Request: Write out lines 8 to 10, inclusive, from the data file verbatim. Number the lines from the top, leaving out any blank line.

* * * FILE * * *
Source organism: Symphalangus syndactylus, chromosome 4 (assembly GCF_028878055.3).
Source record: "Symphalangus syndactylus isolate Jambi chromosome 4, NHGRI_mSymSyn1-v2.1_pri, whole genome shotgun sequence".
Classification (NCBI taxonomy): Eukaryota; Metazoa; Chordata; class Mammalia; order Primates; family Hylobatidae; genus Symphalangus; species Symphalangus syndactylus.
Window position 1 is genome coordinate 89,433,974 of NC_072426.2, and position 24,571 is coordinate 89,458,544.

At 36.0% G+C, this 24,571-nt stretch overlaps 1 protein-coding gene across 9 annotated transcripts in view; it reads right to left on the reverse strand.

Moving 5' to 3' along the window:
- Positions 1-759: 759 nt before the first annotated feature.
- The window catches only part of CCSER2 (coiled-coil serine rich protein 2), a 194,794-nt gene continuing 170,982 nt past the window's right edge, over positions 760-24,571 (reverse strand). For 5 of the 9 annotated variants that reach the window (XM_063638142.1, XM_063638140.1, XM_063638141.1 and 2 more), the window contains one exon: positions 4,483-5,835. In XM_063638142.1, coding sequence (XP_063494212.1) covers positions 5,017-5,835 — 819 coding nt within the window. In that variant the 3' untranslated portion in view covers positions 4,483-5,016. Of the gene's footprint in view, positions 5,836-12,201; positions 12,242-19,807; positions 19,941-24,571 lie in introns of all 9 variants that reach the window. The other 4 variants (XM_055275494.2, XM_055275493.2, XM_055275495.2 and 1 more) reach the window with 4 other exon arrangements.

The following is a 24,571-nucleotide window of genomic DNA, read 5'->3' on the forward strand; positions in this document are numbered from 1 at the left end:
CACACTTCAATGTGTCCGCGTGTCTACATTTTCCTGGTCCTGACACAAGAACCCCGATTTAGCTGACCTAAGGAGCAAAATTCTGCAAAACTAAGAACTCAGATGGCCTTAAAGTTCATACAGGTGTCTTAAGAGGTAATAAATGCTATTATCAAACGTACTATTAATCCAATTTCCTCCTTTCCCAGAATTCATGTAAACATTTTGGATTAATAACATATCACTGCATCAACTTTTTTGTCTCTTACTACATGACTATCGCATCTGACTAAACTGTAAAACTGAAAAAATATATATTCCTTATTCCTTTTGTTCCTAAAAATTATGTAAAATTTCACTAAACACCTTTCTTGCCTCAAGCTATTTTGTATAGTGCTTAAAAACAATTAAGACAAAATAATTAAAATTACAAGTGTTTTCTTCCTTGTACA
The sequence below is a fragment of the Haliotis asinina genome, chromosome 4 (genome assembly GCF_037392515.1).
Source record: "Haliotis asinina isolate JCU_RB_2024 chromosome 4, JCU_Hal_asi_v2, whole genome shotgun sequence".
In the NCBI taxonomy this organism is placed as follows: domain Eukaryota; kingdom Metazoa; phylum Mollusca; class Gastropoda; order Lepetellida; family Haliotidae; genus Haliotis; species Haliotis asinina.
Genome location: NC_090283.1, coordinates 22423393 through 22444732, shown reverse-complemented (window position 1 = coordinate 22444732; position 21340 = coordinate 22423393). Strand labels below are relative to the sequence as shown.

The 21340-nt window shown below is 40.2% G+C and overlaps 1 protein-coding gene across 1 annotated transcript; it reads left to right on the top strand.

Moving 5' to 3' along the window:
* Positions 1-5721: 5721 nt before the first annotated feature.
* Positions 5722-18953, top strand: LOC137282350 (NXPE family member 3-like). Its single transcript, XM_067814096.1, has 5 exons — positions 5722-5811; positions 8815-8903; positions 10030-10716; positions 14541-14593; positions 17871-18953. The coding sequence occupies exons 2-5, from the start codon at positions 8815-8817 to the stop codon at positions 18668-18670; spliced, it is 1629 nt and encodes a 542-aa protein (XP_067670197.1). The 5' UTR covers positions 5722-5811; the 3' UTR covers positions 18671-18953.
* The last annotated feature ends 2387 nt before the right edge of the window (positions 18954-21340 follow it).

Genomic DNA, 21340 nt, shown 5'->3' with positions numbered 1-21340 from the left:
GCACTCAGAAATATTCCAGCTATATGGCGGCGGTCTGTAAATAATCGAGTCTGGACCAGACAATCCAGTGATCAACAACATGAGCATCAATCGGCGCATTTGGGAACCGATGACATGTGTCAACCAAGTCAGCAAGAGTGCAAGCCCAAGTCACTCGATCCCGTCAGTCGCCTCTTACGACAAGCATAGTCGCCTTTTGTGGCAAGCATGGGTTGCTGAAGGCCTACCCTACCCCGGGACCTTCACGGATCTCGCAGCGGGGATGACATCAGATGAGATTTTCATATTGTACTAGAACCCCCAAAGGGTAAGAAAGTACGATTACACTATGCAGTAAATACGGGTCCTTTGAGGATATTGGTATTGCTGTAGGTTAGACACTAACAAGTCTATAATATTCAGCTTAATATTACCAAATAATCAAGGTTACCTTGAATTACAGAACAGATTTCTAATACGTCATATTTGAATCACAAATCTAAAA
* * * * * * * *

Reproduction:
- The window catches only part of CCSER2 (coiled-coil serine rich protein 2), a 194,794-nt gene continuing 170,982 nt past the window's right edge, over positions 760-24,571 (reverse strand). For 5 of the 9 annotated variants that reach the window (XM_063638142.1, XM_063638140.1, XM_063638141.1 and 2 more), the window contains one exon: positions 4,483-5,835. In XM_063638142.1, coding sequence (XP_063494212.1) covers positions 5,017-5,835 — 819 coding nt within the window. In that variant the 3' untranslated portion in view covers positions 4,483-5,016. Of the gene's footprint in view, positions 5,836-12,201; positions 12,242-19,807; positions 19,941-24,571 lie in introns of all 9 variants that reach the window. The other 4 variants (XM_055275494.2, XM_055275493.2, XM_055275495.2 and 1 more) reach the window with 4 other exon arrangements.

The following is a 24,571-nucleotide window of genomic DNA, read 5'->3' on the forward strand; positions in this document are numbered from 1 at the left end:
CACACTTCAATGTGTCCGCGTGTCTACATTTTCCTGGTCCTGACACAAGAACCCCGATTTAGCTGACCTAAGGAGCAAAATTCTGCAAAACTAAGAACTCAGATGGCCTTAAAGTTCATACAGGTGTCTTAAGAGGTAATAAATGCTATTATCAAACGTACTATTAATCCAATTTCCTCCTTTCCCAGAATTCATGTAAACATTTTGGATTAATAACATATCACTGCATCAACTTTTTTGTCTCTTACTACATGACTATCGCATCTGACTAAACTGTAAAACTGAAAAAATATATATTCCTTATTCCTTTTGTTCCTAAAAATTATGTAAAATTTCACTAAACACCTTTCTTGCCTCAAGCTATTTTGTATAGTGCTTAAAAACAATTAAGACAAAATAATTAAAATTACAAGTGTTTTCTTCCTTGTACA